views from the top were superb - you can walk around and check the views from all sides, the city, suburbs and the sea. To top it off there was a gorgeous sunset over the Atlantic and then time to see the city lit up before heading back down. Most of the days since had the mountain covered in cloud (the “Table Cloth”) even though the days were otherwise sunny and clear so we were lucky to get a clear day.
On Sunday I headed down to the Waterfront (shops, restaurants etc around the docks) before taking a tour down the Cape Peninsula. The only reason I wanted to do this was to go to the Cape of Good Hope and have a picture taken by the sign but it turns out this wasn't part of the itinery on the half day tour. Still, we visited an ostrich farm and got to feed a couple of them and went to see the tiny Cape penguins on the way back. That night we had a disappointing and rather bizarre experience at Mama Africa's, supposedly one of the best restaurants in town but clearly just a tourist trap.
I went on a wine tour around the region and this was much better. We visited four vineyards in Paarl, Frankshoek and Stellenbosch (Fairview, Tokara and a couple of others) and tasted some superb wines, about 5 or 6 in each place so was feeling quite happy by the end of the day. It's a beautiful mountainous region too so was an excellent day. That night we caught up with Corinne from the Zimbabwe trip who's living in Cape Town and was working at the World Cup draw. Tuesday was more laid back. I slowly wandered down to the Waterfront, had a nice Cape Malay curry and then went on the tour to Robben Island where Nelson Mandela and other anti-apartheid campaigners were imprisoned for many years. Very interesting experience and we were given a tour by a former inmate, Sparky.
Wednesday was finally time to leave Cape Town and begin my long journey home. After getting supplies for the train and saying final goodbyes to Nina (everyone else had left by then), I got a taxi to the train station and waited for the train. And waited. And waited. The super-expensive Blue Train was stuck on our platform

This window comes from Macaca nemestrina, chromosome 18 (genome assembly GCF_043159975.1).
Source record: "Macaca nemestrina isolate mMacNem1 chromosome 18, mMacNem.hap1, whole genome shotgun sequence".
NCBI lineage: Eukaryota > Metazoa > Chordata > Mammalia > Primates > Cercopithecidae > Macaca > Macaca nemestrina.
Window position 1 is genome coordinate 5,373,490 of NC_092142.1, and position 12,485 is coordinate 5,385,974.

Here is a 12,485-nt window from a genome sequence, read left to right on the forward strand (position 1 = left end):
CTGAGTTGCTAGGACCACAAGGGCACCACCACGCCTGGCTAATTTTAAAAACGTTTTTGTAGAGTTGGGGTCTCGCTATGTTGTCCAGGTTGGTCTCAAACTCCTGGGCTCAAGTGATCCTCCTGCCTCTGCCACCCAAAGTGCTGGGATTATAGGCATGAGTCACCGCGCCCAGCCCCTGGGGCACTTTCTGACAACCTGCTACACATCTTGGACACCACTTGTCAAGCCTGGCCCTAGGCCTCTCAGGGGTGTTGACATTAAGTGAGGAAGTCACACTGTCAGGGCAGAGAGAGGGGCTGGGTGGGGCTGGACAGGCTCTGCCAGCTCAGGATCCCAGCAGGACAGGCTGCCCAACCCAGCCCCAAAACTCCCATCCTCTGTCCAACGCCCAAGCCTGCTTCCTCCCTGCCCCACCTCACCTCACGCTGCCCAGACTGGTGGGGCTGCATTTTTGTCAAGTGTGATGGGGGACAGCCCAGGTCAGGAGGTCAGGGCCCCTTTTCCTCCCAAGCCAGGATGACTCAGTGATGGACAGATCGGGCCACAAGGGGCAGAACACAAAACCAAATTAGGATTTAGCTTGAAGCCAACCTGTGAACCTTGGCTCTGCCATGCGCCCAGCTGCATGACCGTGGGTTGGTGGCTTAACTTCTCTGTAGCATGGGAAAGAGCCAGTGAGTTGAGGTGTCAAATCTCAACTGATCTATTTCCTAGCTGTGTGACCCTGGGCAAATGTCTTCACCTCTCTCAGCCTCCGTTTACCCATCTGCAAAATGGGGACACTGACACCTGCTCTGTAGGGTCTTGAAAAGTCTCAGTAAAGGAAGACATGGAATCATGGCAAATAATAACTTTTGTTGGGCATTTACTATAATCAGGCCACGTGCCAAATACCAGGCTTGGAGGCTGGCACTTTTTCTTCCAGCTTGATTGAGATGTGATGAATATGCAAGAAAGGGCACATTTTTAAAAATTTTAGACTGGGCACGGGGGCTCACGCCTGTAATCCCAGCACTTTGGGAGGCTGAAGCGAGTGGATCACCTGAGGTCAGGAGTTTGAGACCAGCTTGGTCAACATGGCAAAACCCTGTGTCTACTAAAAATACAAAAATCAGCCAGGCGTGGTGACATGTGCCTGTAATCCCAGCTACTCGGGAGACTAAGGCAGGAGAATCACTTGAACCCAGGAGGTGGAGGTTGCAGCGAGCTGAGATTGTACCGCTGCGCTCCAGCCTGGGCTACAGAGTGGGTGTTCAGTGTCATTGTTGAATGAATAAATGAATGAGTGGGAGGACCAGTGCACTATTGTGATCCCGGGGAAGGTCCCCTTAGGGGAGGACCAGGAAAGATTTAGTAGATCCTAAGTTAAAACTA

so they had to get a new locomotive to move it so our train (the Trans-Karoo to Joburg) could pull up there. It might have been easier to just use another platform but TIA. We eventually set off 2.5 hours late which made me glad I booked the later flight, though it's still no means certain I'll make it to Joburg on time. Shosholoza Meyl's (the train company) rather modest motto is “A Pleasant Experience” but even then I think they're being ambitious - “A frustrating experience” might be more appropriate.
Once it got going though, the ride was pretty cool. We travelled initially through the mountains and wine-growing valleys of the Western Cape which made for a really scenic route. Unfortunately the delayed departure meant most of the trip through the Karoo was after dark so I missed the supposedly impressive scenery of the region. After fish and chips and some beers in the restaurant car, I retired to my cabin for probably one of the most comfortable beds of the trip (luckily there's no-one else sharing the cabin) and fell asleep rocked by the train.
By morning we were in the flatlands of the Northern Cape
and when we arrived in Kimberley I noticed we had somewhere lost another hour from the schedule. Pole pole. It'll be almost another full day on the train - nothing to do but gaze out the window, have some beers and reminisce about the past five weeks in southern Africa.